Your Guide To Travelling Abroad
Travelling abroad can be stressful, especially if you don’t have the right information. Below, we’ve answered what are the most common queries we get on a daily basis.
What Happens After My Vaccination?
Side effects are uncommon, but here’s what could happen and what to do:
Slight tenderness, redness and swelling commonly develop at the site of injection shortly after vaccination. You may also experience flu-like symptoms (fever, headache, muscular aching and tiredness) which usually subside within 24-48 hours. If you have had a live vaccine, then these side effects may present 5-10 days after vaccination. These symptoms can be managed with the use of over-the-counter pain relief/cold and flu remedies such as paracetamol (Please ask your pharmacist if this is suitable for you). Please also ensure to drink plenty of fluids (non-alcoholic, fruit juices, water) should you experience any of these side effects.
Although a very rare occurrence, patients may experience a severe allergic reaction which would warrant immediate medical attention shortly after receiving a vaccination. We therefore, as a precautionary measure, strongly advise that you wait within the vicinity of the clinic for approximately 10 minutes after your vaccination. Should you develop symptoms such as breathlessness, please seek medical attention immediately.
Food and Water Hygeine
Contaminated food and water can transmit a number of different infectious diseases:
It can be difficult to avoid contaminated food and water, but you can try and reduce the risk by:
– Drinking drinks served in unopened, factory produced cans or bottles with intact seals
– Drinking boiled and cooled water, and avoiding tap water
– Avoiding ice
– Eating recently prepared and thoroughly cooked food that is served hot.
– Avoiding uncooked fruit and vegetables, unless washed and peeled by the traveller
– Avoiding raw or undercooked meat, fish or shellfish
– Avoiding food from street traders unless thoroughly cooked in front of the traveller and served hot on clean crockery.
Insect Bites and Malaria
Insects can carry many different diseases, such as malaria, dengue fever and yellow fever. Diseases are transferred via insect bites which can accumulate throughout the day or overnight, therefore bite protection is essential:
– Use an effective insect repellent. If travelling to a tropical destination 50% DEET is recommended. Apply over sunscreen
– Cover up skin as much as possible if going out at night, malaria carrying mosquitoes bite from dusk until dawn.
– Mosquito nets are recommended if camping
– Homeopathic and herbal medications are not effective in preventing bites alone.
If you are travelling to a high risk malaria area, malaria prophylaxis should be considered. Malaria is serious and can be fatal. If flu like symptoms including fever, sweats, chills, headache, muscle pain, cough, diarrhoea develop seek medical help immediately, and state that you have been abroad. If you have been given malaria tablets it is important to take them correctly and to finish the course.
Remember the ABCD of malaria prevention advice:
– Awareness of the risk
– Bite prevention
– Chemoprophylaxis (taking the correct tablets)
– Diagnosis (knowing the symptoms and acting quickly)
Not the most ideal illness! Here’s exactly what it is and how to best handle it:
Travellers’ diarrhoea is described as 3 or more loose stools in a 24 hour period often accompanied by stomach pain, cramps and vomiting. It usually lasts 2-4 days and whilst it is not a life threatening illness, it can disrupt or delay travel for several days.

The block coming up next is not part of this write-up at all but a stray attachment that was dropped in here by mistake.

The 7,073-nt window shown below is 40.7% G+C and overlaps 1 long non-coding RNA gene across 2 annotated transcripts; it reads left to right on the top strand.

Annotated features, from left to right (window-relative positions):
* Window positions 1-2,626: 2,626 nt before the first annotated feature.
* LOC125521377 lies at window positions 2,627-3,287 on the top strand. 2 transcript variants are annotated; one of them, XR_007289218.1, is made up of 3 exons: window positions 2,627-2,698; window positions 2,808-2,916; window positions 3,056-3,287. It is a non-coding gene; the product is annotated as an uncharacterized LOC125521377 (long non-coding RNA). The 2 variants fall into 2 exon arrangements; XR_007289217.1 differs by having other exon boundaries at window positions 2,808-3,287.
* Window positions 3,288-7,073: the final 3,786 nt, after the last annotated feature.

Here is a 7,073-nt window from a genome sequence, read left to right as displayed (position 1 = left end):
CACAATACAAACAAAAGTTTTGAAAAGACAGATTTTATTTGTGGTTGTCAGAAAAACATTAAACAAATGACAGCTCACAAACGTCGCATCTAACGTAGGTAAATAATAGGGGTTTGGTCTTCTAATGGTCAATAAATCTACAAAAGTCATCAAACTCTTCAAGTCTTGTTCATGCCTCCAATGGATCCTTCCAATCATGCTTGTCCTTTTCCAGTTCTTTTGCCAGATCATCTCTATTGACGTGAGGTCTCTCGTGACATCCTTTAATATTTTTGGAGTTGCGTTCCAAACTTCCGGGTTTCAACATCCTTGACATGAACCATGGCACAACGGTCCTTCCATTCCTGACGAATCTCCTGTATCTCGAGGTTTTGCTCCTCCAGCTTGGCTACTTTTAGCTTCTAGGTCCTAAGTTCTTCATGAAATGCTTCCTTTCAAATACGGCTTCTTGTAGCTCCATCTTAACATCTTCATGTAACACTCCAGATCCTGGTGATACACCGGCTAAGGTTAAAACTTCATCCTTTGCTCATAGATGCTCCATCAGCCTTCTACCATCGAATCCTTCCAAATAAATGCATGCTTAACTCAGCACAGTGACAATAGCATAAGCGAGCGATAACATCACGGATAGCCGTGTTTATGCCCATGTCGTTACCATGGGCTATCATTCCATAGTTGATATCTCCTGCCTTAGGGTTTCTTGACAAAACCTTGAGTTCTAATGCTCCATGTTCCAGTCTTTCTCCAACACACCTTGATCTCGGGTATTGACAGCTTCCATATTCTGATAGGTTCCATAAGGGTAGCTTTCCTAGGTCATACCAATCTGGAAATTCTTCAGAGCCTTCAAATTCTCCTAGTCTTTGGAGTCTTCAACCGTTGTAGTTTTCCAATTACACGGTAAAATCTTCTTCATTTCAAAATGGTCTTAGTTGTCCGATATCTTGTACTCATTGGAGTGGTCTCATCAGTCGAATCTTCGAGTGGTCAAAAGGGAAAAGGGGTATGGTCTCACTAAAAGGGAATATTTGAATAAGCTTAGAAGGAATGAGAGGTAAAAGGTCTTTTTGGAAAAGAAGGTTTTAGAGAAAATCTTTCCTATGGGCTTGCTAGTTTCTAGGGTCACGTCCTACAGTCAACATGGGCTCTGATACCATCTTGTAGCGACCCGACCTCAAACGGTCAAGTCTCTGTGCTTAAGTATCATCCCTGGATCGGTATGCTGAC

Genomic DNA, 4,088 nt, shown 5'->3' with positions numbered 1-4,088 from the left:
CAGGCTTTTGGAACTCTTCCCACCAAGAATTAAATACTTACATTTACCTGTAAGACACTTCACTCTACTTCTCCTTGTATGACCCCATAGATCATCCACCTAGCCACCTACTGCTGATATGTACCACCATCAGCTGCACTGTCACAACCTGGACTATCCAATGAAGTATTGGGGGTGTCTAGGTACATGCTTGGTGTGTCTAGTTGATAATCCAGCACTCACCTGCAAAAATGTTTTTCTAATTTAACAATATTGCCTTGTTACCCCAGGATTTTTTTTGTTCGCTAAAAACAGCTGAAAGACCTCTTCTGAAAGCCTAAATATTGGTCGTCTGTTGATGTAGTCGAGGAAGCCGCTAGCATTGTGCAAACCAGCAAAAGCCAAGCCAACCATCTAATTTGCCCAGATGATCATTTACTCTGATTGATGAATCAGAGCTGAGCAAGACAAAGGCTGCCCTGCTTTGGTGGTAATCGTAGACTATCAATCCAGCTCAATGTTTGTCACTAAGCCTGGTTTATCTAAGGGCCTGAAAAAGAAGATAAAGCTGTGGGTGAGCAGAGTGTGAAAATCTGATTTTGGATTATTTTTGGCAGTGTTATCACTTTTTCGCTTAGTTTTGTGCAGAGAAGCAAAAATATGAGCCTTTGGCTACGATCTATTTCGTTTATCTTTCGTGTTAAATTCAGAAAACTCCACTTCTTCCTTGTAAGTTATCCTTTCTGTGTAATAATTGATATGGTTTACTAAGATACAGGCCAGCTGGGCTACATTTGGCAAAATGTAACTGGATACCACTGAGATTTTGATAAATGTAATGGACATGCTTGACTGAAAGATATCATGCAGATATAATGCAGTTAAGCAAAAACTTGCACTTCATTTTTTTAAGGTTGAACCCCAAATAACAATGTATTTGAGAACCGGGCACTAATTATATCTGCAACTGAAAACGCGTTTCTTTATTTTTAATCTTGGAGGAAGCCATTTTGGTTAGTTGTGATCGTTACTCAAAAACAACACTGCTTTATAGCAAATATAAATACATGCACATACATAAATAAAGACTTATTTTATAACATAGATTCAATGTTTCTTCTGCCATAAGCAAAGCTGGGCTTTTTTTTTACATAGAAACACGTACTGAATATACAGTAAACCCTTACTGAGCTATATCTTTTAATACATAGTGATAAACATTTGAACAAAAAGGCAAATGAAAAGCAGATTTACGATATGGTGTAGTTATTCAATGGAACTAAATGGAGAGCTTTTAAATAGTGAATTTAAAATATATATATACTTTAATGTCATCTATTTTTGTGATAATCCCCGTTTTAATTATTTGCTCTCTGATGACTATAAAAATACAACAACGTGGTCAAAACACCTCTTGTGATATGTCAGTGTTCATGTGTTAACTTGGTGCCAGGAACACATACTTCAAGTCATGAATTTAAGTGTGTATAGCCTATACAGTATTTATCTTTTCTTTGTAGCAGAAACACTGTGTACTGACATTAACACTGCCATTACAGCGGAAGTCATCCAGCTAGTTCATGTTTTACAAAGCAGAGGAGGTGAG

Due to the rapid loss of bodily fluids and key electrolytes, the main consequence of traveler’s diarrhoea is dehydration, and this, if very severe, can kill if it is not treated.
Treatment is therefore rehydration. In severe cases and particularly in young children and the elderly, commercially prepared rehydration solution is extremely useful. Alternatively you can prepare your own rehydrating solution by adding 6 level teaspoons of sugar and 1 teaspoon of salt to 1 litre of safe water.
Diarrhoea is caused by eating and/or drinking food and water contaminated by bacteria, viruses or parasites. Risk of illness is higher in some countries than others.
High risk areas: North Africa, sub-Saharan Africa, the Indian Subcontinent, S.E. Asia, South America, Mexico and the Middle East.
Medium risk areas: The northern Mediterranean, Canary Islands and the Caribbean Islands.
Low risk areas: North America, Western Europe and Australia.
– A good tip is to take oral rehydration solutions with you. These can be bought over the counter in a pharmacy. A combination of loperamide (anti-diarrhoeal agent) and ciprofloxacin (an antibiotic which can be prescribed by the sturdee clinic) can be used by some travellers.
– Seek immediate medical attention if there is blood or mucus in the stool, if you have a temperature or symptoms continue for more than 4 days.
What To Do If You Feel Unwell Abroad
It can be tough to know what to do when you feel unwell abroad, particularly if there’s a language barrier. Here’s what to do:
Your travel insurance company may be able to direct you to the best place to go. The medical facilities are generally better in bigger cities and towns than in rural areas in developing countries.
Needles and syringes may be reused in poor countries, this can result in the transmission of infectious diseases such as hepatitis B, C and HIV. If you are visiting these places, it may be best to consider a sterile equipment pack including clean syringes and needles.
Contact the British Embassy is you are admitted into hospital, they may be able to liaise with your insurance company on your behalf.
Adapted from: www.janechiodini.co.uk accessed: 21/01/19
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